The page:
A favorite practice in silent film was for studios to find their version of the hottest star of the moment. Even studios who were fortunate enough to have signed the original star were constantly looking for replacements. Theda Bara called Fox Studios home for years, but when she left, the studio began to promote Betty Blythe as their new vamp. They even cast her in roles that were incredibly similar to those portrayed by Bara.
Imitators, replacements and second-stringers meant that the studios stood a chance to indirectly profit off of the most popular stars, even if they were signed elsewhere or unavailable. At a point in his career, Charlie Chaplin was the most recognizable figure in the world. He was one of the first silent film stars to become recognized internationally as a movie star, and was a guaranteed sure-thing for any studio or any theater that acquired him or his films. It should come as no surprise, then, that studios and aspiring actors and comedians would look to Chaplin for inspiration. Soon, many were cashing in on imitating Chaplin, and one imitator in particular made no effort to hide it.
Billy West was the best known of the Chaplin imitators. When the public was demanding more and more Chaplin films, a producer saw an opportunity and signed West to profit from that demand. His appearance (in costume) was identical to Chaplin and his films also borrowed heavily from Chaplin, so much so that the casual observer could mistake him for the real deal. West was signed to King-Bee and his heyday lasted from 1917-1918 — when Chaplin was signed to Mutual. His studio even went so far as to call West “The Funniest Man on Earth.” Although West was the star of the pictures, his on-screen success was shortlived and certainly outshined by his on-screen foe Oliver “Babe” Hardy (later of Laurel and Hardy) and on-screen love Leatrice Joy. By 1920, West had given up his ‘tramp’ persona. To get a sense of West’s early films, check out ‘The Candy Kid’ below.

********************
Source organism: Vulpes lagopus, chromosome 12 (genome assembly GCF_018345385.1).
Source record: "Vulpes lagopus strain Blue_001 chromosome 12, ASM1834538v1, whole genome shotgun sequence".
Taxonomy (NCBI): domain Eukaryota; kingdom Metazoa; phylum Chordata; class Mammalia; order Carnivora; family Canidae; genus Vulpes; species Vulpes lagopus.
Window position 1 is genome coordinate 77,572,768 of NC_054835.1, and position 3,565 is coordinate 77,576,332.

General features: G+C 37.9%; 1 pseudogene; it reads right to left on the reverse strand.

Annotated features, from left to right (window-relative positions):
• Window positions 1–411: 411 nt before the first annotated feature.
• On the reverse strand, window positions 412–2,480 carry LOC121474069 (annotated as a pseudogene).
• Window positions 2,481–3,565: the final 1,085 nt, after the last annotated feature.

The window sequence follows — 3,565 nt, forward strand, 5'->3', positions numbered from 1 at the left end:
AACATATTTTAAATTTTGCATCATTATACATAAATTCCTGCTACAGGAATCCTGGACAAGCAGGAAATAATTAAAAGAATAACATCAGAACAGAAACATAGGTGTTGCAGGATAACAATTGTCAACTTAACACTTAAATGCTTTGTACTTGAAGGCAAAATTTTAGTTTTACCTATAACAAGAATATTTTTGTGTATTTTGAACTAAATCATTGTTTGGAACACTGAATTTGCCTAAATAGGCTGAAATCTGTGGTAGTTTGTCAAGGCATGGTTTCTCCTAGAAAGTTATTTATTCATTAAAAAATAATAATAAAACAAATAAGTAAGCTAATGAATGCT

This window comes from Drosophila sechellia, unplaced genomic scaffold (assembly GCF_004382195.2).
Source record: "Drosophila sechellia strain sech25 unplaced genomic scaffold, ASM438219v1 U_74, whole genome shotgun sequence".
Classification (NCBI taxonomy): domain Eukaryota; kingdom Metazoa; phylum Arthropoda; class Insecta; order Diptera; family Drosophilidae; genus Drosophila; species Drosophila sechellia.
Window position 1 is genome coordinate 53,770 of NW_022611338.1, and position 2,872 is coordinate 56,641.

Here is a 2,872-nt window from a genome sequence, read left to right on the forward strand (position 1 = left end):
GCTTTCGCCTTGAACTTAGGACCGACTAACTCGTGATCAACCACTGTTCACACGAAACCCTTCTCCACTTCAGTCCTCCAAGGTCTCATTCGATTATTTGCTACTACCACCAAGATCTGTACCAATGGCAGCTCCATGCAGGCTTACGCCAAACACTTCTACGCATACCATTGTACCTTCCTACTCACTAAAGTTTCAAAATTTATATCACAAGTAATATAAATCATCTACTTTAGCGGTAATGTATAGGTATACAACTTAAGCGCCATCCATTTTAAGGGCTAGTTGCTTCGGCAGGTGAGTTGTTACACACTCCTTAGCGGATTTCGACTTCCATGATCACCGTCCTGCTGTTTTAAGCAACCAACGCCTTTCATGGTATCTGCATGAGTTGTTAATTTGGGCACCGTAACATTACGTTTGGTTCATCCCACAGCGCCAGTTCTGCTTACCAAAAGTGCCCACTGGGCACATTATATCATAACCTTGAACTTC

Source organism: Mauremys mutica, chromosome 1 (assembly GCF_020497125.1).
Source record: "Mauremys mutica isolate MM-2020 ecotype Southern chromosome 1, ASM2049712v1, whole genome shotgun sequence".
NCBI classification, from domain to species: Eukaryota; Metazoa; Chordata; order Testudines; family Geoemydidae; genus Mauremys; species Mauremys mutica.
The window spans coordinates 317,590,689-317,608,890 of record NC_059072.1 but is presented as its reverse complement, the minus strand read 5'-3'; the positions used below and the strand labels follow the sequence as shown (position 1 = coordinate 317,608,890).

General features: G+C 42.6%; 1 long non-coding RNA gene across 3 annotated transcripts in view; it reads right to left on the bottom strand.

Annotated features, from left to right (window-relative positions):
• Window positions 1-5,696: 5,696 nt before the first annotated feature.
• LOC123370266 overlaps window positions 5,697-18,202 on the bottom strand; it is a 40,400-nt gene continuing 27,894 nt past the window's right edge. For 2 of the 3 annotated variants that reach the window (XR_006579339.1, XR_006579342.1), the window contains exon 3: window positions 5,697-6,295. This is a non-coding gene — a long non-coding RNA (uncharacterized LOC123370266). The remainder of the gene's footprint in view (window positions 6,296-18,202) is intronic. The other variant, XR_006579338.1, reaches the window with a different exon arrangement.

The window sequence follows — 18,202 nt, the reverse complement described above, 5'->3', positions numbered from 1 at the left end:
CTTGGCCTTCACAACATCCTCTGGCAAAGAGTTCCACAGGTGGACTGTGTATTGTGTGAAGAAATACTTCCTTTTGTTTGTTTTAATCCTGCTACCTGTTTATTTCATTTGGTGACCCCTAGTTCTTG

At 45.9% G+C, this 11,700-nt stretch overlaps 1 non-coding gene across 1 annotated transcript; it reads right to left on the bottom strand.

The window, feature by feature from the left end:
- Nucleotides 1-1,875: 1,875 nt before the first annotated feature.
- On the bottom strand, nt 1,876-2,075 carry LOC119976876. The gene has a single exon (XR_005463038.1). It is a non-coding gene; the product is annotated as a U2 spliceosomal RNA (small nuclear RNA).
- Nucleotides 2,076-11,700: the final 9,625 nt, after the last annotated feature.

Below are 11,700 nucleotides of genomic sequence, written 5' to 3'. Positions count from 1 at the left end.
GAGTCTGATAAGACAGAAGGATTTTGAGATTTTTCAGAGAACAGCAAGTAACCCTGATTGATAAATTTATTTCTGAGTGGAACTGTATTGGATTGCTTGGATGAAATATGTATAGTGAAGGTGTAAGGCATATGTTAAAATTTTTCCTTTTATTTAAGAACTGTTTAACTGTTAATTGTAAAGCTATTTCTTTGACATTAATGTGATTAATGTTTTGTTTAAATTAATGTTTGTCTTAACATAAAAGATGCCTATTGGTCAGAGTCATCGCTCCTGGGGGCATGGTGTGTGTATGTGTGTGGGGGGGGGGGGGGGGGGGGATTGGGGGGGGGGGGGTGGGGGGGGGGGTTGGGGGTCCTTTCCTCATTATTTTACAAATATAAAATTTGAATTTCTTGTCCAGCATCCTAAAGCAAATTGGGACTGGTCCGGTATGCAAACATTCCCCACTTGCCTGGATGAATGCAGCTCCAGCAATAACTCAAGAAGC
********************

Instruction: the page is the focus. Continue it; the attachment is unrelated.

Silent film favorite Harold Lloyd found early success with his ‘Lonesome Luke’ character, which was also a nod to Chaplin. Unlike West, Lloyd was almost a parody of Chaplin. His costume was almost a reversal of Chaplin’s — the clothes were ridiculously small instead of too big, he replaced the hat and divided the mustache down the middle. Although Lloyd found success with the “Luke” series, he, like West, eventually felt restricted by the persona. When Lloyd abandoned the ‘Luke’ persona and adopted his ‘glasses’ persona, he found a character that was truly his own and that proved to be a true box office threat to Chaplin.
We’ll take a closer look at Lloyd’s career in an upcoming blog post!
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Want to dive deeper into the world of silent film? Keep up with my posts over on Curtains or on Chicago Nitrate.